To the perennial question of how to make new music palatable to supposedly resistant audiences, the National Symphony Orchestra and Christoph Eschenbach, in Thursday night’s program, came up with a refreshing answer.
They turned to the composer Lera Auerbach, 41, who was spotlighted at the Kennedy Center in 2009 with an evening of her music on the CrossCurrents festival. At that time, I wrote that she used 18th-century forms and a 19th-century sensibility expressed in a 21st-century vocabulary. And nothing on Thursday’s program, which opened with her music, gave me reason to revise either that judgment or my appreciation.
“Eterniday (Homage to W. A. Mozart)” begins with the sound of tiptoeing from the bass drum, the restrained footfall of something massive, which elicits a silvery trail of notes from the celesta, followed, one at a time, by the five principal strings — violin, cello, viola, second violin and bass — playing achingly nostalgic melodies over a suspended tissue of high string sound. (The piece uses no other instruments.) There’s a tautness to the music, the sound of innocence waiting to be violated, and though it is nothing like Mozart, it evokes a certain quality of Mozart: the sense of ephemeral fragility, of children playing among the ruins.
But lovely music alone, or the intensely Romantic ferment to which it eventually swelled (fulfilling the promise or threat of those opening moments), is not in itself an innovation. The refreshing part was allowing Auerbach to enter into a direct dialogue with Mozart by writing the cadenzas for one of his concertos.
Eschenbach is turning the spotlight onto several NSO players this season. On Thursday, it was Aaron Goldman, the NSO’s principal flute, in Mozart’s second flute concerto, K. 314. When the program was decided, Goldman approached the orchestra with the idea of commissioning new cadenzas. It turned out to be a fabulous idea.
A cadenza traditionally functions as a lacuna in the score, during which the orchestra steps aside and lets the soloist show who he is. Goldman, who played with an engagingly shiny tone and light spirit throughout, showed that he was a contemporary person interested in finding his own way of engaging with the canon.
And Auerbach has the sensitivity and smarts to write distinctive music that stands out without clashing, which is the point of the exercise. Her cadenzas lifted Mozart’s themes and gently prodded them into different idioms, refracting their scales through a contemporary prism into different, darkling keys. After the second-movement cadenza, in particular, the return of the Mozart seemed too pat to paper over the immediacy of the vision that had rent it. In the third movement, though, her music played off Mozart’s antic humor, picking up on a little stutter that he had written for the flute and amplifying it so that the flute twice seemed to lose its way before reassuring the ear, with a little lilting wink, that it was only kidding. Auerbach then took Goldman through the same theme bounced up over three octaves, just in case anyone was doubting his control.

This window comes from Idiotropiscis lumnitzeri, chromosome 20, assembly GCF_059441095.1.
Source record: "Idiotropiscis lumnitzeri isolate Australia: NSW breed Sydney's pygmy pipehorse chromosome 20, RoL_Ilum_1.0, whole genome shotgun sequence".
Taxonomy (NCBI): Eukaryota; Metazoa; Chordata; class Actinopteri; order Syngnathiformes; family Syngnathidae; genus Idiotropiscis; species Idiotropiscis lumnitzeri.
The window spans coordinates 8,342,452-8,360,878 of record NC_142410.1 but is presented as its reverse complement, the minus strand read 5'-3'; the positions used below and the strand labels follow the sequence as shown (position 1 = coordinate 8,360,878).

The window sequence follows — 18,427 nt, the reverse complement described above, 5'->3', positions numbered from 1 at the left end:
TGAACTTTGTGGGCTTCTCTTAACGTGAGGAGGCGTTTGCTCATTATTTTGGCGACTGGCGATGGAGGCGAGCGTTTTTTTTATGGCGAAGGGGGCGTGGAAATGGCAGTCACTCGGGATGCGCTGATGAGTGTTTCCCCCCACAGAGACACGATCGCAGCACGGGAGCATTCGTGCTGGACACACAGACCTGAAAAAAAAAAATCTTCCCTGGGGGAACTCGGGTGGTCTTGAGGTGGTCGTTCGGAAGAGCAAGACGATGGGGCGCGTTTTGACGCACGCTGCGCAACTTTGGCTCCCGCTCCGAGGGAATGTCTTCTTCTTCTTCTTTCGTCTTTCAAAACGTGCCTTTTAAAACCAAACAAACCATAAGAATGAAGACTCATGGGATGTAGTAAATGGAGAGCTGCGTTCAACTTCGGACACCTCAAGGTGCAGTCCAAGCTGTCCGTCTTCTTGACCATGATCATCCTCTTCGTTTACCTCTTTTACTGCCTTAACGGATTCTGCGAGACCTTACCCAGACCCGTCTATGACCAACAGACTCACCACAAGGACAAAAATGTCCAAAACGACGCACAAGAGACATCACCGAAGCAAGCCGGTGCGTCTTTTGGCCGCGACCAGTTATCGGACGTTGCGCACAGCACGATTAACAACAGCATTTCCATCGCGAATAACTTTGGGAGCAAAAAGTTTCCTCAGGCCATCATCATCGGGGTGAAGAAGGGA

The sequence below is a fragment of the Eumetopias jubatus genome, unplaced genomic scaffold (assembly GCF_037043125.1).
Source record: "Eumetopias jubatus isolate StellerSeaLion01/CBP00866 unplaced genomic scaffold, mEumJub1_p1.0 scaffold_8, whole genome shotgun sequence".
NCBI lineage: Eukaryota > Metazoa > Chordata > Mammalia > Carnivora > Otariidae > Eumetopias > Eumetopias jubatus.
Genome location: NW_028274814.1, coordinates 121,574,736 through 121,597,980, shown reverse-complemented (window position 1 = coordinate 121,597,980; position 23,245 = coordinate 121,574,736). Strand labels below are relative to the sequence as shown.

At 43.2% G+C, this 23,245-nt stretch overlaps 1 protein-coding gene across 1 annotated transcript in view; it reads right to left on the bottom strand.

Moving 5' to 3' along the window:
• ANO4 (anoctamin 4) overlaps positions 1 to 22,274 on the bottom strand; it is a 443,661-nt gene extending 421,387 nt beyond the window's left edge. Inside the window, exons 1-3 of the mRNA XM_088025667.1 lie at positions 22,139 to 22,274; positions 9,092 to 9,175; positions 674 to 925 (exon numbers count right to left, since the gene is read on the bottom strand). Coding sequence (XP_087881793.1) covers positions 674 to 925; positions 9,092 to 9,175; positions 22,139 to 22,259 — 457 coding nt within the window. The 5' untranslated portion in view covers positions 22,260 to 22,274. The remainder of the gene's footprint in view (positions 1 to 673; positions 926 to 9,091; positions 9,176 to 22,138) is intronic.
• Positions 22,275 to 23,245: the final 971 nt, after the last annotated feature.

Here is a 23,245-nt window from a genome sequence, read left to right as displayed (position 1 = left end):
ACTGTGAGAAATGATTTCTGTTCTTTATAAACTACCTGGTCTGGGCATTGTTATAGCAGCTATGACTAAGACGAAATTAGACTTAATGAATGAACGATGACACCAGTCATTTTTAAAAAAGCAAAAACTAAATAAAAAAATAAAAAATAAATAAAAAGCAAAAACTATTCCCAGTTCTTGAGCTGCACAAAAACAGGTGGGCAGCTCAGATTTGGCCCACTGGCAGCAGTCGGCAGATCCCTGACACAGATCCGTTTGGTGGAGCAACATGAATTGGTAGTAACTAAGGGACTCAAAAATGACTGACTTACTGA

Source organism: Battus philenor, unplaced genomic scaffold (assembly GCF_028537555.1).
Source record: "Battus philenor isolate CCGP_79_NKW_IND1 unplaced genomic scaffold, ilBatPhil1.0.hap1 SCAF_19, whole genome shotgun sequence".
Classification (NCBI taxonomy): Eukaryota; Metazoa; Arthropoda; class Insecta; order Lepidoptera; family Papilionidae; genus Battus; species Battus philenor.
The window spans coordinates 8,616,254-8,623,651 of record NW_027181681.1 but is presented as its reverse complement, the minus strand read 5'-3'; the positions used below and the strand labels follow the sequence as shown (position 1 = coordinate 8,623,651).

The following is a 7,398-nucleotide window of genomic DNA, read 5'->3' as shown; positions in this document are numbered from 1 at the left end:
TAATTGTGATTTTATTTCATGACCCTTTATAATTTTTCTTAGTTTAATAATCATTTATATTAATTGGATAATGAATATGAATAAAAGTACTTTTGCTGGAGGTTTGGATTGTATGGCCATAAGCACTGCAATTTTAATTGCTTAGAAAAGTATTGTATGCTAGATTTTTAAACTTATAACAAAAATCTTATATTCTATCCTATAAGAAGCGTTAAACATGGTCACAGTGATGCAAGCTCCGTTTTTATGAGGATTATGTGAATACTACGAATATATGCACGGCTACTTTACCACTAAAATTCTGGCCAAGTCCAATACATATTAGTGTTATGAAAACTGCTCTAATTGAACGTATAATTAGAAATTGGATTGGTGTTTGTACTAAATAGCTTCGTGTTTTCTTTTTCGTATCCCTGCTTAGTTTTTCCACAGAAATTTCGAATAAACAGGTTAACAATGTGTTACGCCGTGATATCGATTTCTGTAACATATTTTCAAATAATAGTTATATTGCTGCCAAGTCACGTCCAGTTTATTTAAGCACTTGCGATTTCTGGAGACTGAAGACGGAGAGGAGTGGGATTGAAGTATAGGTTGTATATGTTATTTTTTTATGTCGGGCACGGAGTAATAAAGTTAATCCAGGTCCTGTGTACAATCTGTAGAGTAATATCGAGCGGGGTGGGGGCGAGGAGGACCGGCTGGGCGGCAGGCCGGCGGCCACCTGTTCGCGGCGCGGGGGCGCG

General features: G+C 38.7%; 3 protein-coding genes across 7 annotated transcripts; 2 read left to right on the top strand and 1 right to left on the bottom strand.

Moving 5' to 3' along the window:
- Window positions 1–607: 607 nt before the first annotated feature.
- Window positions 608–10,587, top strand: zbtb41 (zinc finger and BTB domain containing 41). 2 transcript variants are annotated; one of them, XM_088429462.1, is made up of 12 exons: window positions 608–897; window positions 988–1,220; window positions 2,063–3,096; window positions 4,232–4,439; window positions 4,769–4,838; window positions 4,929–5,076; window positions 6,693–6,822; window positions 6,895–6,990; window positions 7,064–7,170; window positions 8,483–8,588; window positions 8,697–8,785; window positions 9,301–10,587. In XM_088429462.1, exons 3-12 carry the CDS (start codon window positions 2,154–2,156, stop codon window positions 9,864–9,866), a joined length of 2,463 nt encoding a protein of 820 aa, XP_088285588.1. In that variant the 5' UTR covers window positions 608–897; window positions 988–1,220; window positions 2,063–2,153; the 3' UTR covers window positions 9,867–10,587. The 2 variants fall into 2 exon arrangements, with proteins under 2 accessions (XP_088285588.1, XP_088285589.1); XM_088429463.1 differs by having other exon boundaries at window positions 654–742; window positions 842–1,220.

The main focus of the evening was supposed to be Stravinsky’s “Rite of Spring” — Friday night’s program, in fact, will be entirely devoted to the piece, with a “Beyond the Score” presentation about the work replacing the Mozart and Auerbach before the intermission. (The Mozart and Auerbach will return on Saturday night.) I wasn’t sure what Eschenbach would do with this piece — and I found myself surprised by what I found to be one of his most intriguing performances.
I think of Eschenbach as a conductor prone to big gestures and big emotions. What he brought to the “Rite,” though, was a sense of refinement — not something one would think of as necessarily desirable in a piece usually conceived in terms of searing rawness, but in practice quite compelling.
Conducting this fiendishly difficult piece entirely from memory, Eschenbach was more focused and precise than I’ve seen him, and kept everything contained, so that the principal impression was of the beauty of the instrumental timbres; even when the strings were violently slashing their bows in unison, there was a mellowness to the sound. And even in forte passages, the conductor held something in reserve until, finally, unleashing the bass drum and then the orchestra in an explosion in the second half of the work.
I could quibble about balances between brass and strings, but it didn’t seem important against the fact that I had gotten a new impression of a much-played piece. I might not want to hear “Rite” played with this sense of majesty and stateliness all the time, but on Thursday, it made a thought-provoking conclusion to a thoroughly engaging evening.
The program repeats Saturday night; on Friday night, the “Rite of Spring” will be the focus of a “Beyond the Score” presentation followed by a full performance.